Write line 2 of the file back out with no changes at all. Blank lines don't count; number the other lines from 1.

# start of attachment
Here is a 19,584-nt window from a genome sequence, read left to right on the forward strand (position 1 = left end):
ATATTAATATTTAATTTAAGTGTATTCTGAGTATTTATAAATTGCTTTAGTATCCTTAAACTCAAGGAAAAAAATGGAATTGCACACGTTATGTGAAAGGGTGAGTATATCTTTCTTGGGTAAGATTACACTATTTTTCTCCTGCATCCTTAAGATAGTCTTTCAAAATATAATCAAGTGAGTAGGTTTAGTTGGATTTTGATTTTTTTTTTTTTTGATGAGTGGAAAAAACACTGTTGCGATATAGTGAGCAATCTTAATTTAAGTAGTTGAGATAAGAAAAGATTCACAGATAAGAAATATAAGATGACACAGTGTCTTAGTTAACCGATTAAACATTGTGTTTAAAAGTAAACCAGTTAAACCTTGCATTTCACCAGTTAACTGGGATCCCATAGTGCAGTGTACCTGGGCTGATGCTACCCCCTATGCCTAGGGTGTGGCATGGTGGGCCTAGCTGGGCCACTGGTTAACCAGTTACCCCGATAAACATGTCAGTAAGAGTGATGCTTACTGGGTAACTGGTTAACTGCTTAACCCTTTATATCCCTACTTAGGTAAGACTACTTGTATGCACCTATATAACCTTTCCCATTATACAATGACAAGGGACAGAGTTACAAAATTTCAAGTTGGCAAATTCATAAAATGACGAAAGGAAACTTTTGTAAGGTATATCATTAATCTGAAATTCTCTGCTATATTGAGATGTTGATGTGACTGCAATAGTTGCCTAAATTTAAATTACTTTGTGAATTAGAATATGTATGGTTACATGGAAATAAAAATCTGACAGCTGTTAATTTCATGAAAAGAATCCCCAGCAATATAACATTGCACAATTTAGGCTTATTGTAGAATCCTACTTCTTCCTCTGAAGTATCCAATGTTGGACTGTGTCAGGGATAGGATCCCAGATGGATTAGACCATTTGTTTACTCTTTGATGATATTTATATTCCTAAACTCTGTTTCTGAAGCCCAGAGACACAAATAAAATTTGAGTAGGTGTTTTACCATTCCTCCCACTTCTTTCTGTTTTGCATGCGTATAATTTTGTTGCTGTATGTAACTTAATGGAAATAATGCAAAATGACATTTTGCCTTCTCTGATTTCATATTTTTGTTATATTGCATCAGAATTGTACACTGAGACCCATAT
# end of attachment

ATATTAATATTTAATTTAAGTGTATTCTGAGTATTTATAAATTGCTTTAGTATCCTTAAACTCAAGGAAAAAAATGGAATTGCACACGTTATGTGAAAGGGTGAGTATATCTTTCTTGGGTAAGATTACACTATTTTTCTCCTGCATCCTTAAGATAGTCTTTCAAAATATAATCAAGTGAGTAGGTTTAGTTGGATTTTGATTTTTTTTTTTTTTGATGAGTGGAAAAAACACTGTTGCGATATAGTGAGCAATCTTAATTTAAGTAGTTGAGATAAGAAAAGATTCACAGATAAGAAATATAAGATGACACAGTGTCTTAGTTAACCGATTAAACATTGTGTTTAAAAGTAAACCAGTTAAACCTTGCATTTCACCAGTTAACTGGGATCCCATAGTGCAGTGTACCTGGGCTGATGCTACCCCCTATGCCTAGGGTGTGGCATGGTGGGCCTAGCTGGGCCACTGGTTAACCAGTTACCCCGATAAACATGTCAGTAAGAGTGATGCTTACTGGGTAACTGGTTAACTGCTTAACCCTTTATATCCCTACTTAGGTAAGACTACTTGTATGCACCTATATAACCTTTCCCATTATACAATGACAAGGGACAGAGTTACAAAATTTCAAGTTGGCAAATTCATAAAATGACGAAAGGAAACTTTTGTAAGGTATATCATTAATCTGAAATTCTCTGCTATATTGAGATGTTGATGTGACTGCAATAGTTGCCTAAATTTAAATTACTTTGTGAATTAGAATATGTATGGTTACATGGAAATAAAAATCTGACAGCTGTTAATTTCATGAAAAGAATCCCCAGCAATATAACATTGCACAATTTAGGCTTATTGTAGAATCCTACTTCTTCCTCTGAAGTATCCAATGTTGGACTGTGTCAGGGATAGGATCCCAGATGGATTAGACCATTTGTTTACTCTTTGATGATATTTATATTCCTAAACTCTGTTTCTGAAGCCCAGAGACACAAATAAAATTTGAGTAGGTGTTTTACCATTCCTCCCACTTCTTTCTGTTTTGCATGCGTATAATTTTGTTGCTGTATGTAACTTAATGGAAATAATGCAAAATGACATTTTGCCTTCTCTGATTTCATATTTTTGTTATATTGCATCAGAATTGTACACTGAGACCCATAT